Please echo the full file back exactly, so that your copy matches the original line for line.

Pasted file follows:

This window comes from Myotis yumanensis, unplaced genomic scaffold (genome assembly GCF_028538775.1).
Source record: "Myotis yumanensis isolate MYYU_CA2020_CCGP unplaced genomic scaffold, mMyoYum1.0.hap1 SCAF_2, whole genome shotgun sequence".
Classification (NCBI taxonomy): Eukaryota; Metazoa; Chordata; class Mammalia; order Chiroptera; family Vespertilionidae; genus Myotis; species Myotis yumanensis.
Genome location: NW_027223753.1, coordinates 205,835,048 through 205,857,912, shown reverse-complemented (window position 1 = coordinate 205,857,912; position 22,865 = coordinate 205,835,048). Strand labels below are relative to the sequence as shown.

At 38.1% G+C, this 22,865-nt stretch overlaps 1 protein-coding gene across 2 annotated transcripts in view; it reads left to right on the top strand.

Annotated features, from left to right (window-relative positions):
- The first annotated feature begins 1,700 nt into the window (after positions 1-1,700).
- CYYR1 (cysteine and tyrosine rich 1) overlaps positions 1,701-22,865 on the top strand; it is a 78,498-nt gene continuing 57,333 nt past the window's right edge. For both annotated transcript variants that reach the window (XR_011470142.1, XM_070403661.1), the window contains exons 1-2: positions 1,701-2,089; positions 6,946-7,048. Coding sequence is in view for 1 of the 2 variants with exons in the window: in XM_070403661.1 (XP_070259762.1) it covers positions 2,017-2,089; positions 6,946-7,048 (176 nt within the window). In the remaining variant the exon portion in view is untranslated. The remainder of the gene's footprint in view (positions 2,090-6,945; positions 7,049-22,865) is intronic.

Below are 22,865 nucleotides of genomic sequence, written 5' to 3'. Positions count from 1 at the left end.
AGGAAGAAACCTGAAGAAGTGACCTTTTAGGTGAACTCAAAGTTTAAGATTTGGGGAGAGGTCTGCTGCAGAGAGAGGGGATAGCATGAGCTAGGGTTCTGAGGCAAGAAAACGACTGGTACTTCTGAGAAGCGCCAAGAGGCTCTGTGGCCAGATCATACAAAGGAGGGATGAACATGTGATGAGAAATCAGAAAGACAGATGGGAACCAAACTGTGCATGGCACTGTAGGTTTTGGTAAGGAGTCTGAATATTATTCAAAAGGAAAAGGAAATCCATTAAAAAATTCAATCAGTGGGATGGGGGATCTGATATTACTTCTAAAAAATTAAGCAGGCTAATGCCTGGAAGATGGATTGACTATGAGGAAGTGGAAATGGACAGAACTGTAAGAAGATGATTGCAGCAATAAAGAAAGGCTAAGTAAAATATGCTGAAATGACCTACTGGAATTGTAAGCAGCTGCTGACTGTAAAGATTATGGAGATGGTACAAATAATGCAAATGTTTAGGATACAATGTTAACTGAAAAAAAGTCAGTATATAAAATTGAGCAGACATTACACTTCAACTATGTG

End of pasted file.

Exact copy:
This window comes from Myotis yumanensis, unplaced genomic scaffold (genome assembly GCF_028538775.1).
Source record: "Myotis yumanensis isolate MYYU_CA2020_CCGP unplaced genomic scaffold, mMyoYum1.0.hap1 SCAF_2, whole genome shotgun sequence".
Classification (NCBI taxonomy): Eukaryota; Metazoa; Chordata; class Mammalia; order Chiroptera; family Vespertilionidae; genus Myotis; species Myotis yumanensis.
Genome location: NW_027223753.1, coordinates 205,835,048 through 205,857,912, shown reverse-complemented (window position 1 = coordinate 205,857,912; position 22,865 = coordinate 205,835,048). Strand labels below are relative to the sequence as shown.

At 38.1% G+C, this 22,865-nt stretch overlaps 1 protein-coding gene across 2 annotated transcripts in view; it reads left to right on the top strand.

Annotated features, from left to right (window-relative positions):
- The first annotated feature begins 1,700 nt into the window (after positions 1-1,700).
- CYYR1 (cysteine and tyrosine rich 1) overlaps positions 1,701-22,865 on the top strand; it is a 78,498-nt gene continuing 57,333 nt past the window's right edge. For both annotated transcript variants that reach the window (XR_011470142.1, XM_070403661.1), the window contains exons 1-2: positions 1,701-2,089; positions 6,946-7,048. Coding sequence is in view for 1 of the 2 variants with exons in the window: in XM_070403661.1 (XP_070259762.1) it covers positions 2,017-2,089; positions 6,946-7,048 (176 nt within the window). In the remaining variant the exon portion in view is untranslated. The remainder of the gene's footprint in view (positions 2,090-6,945; positions 7,049-22,865) is intronic.

Below are 22,865 nucleotides of genomic sequence, written 5' to 3'. Positions count from 1 at the left end.
AGGAAGAAACCTGAAGAAGTGACCTTTTAGGTGAACTCAAAGTTTAAGATTTGGGGAGAGGTCTGCTGCAGAGAGAGGGGATAGCATGAGCTAGGGTTCTGAGGCAAGAAAACGACTGGTACTTCTGAGAAGCGCCAAGAGGCTCTGTGGCCAGATCATACAAAGGAGGGATGAACATGTGATGAGAAATCAGAAAGACAGATGGGAACCAAACTGTGCATGGCACTGTAGGTTTTGGTAAGGAGTCTGAATATTATTCAAAAGGAAAAGGAAATCCATTAAAAAATTCAATCAGTGGGATGGGGGATCTGATATTACTTCTAAAAAATTAAGCAGGCTAATGCCTGGAAGATGGATTGACTATGAGGAAGTGGAAATGGACAGAACTGTAAGAAGATGATTGCAGCAATAAAGAAAGGCTAAGTAAAATATGCTGAAATGACCTACTGGAATTGTAAGCAGCTGCTGACTGTAAAGATTATGGAGATGGTACAAATAATGCAAATGTTTAGGATACAATGTTAACTGAAAAAAAGTCAGTATATAAAATTGAGCAGACATTACACTTCAACTATGTG